Euan has shown himself to have a highly reflective sensibility, intellectual motivation and a particular drive to compose which will enable him to become a thoughtful artist. The next step in his musical career is to pursue an MA in composition which will help him to develop his technical and artistic skills.

How the Award Helped

The Dewar Arts Award will help to finance Euan as he pursues a masters in composition at the University of Glasgow.

Since the Award

Euan gained an MA in Composition.  One of his final pieces, a Piano Duet, was premiered at the University of Glasgow ‘Sound Thought 2008’ postgraduate showcase to great acclaim.  Euan writes that, “The Masters allowed me to discover approaches to composition that will greatly aid my continuing artistic development.  I am very grateful to the Dewar Arts Awards for providing the assistance that made this possible.”

2006 Awardee: David Fennessey

Thank you very much for your offer. I can't tell you what a big difference this will make to my stay here in Frankfurt in terms of being able to concentrate fully on what I am here to do.

Biography

Originally from Ireland, David Fennessy came to Scotland to pursue postgraduate study in composition at the RSAMD, Glasgow. He was considered to be amongst the very top group of students. David – who went to the same school as Damien Rice – learned to read music relatively late in life (15) having, up until then, played electric guitar in rock bands. David’s first contact with ‘classical’ music was when he saw a man playing classical guitar in a Dublin street. He asked him to teach him classical guitar.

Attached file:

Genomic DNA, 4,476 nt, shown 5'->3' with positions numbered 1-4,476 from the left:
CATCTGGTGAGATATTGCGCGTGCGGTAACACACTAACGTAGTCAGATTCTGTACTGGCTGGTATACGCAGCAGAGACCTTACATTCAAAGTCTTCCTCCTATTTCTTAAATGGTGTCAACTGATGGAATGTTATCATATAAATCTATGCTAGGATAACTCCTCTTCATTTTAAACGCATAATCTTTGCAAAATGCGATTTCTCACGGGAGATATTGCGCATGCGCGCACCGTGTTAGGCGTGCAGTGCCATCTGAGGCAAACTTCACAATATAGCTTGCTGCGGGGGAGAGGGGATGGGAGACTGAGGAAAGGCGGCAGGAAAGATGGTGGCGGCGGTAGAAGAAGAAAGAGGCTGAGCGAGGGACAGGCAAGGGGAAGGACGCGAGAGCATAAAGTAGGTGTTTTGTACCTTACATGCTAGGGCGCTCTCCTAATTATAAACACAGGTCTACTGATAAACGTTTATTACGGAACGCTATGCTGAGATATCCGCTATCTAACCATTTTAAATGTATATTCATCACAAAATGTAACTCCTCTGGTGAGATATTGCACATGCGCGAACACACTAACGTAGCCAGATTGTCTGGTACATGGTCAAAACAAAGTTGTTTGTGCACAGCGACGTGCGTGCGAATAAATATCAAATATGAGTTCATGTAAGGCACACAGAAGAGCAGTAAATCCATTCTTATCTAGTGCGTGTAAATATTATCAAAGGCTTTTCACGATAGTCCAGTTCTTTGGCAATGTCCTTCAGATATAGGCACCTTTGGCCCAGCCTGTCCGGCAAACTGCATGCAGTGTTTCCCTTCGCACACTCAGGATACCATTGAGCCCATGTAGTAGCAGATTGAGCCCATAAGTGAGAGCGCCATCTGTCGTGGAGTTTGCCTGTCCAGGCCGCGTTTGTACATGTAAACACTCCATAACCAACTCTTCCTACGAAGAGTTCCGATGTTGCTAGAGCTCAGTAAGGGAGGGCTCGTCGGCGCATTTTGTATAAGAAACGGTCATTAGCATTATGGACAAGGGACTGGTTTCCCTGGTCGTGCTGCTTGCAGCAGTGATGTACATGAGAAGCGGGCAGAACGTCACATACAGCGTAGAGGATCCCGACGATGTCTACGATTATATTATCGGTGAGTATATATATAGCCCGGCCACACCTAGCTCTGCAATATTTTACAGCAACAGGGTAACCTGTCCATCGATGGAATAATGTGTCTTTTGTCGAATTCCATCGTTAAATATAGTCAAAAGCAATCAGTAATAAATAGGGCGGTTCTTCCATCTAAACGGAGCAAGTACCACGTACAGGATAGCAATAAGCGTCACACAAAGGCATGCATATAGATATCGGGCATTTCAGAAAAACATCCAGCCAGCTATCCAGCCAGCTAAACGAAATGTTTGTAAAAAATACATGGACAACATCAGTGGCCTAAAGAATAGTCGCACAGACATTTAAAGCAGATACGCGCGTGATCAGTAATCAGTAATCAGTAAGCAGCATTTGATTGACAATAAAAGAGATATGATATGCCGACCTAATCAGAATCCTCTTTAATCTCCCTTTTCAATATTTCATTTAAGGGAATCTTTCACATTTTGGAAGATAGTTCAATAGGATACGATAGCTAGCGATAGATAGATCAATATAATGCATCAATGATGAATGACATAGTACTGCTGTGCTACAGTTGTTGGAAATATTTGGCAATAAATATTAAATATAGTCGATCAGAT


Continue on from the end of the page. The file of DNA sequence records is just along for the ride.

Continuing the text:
David’s work has already received critical acclaim. He was shortlisted twice for the International Gaudeamus Music Prize in Amsterdam. His work has been performed in Ireland, Europe, Australia, South America and the US by a huge number of orchestras and ensembles, including the RSNO, SCO and Hebrides Ensemble. His String Quartet performed by the Endymion Ensemble will receive its London premiere in the Purcell Room, South Bank in London.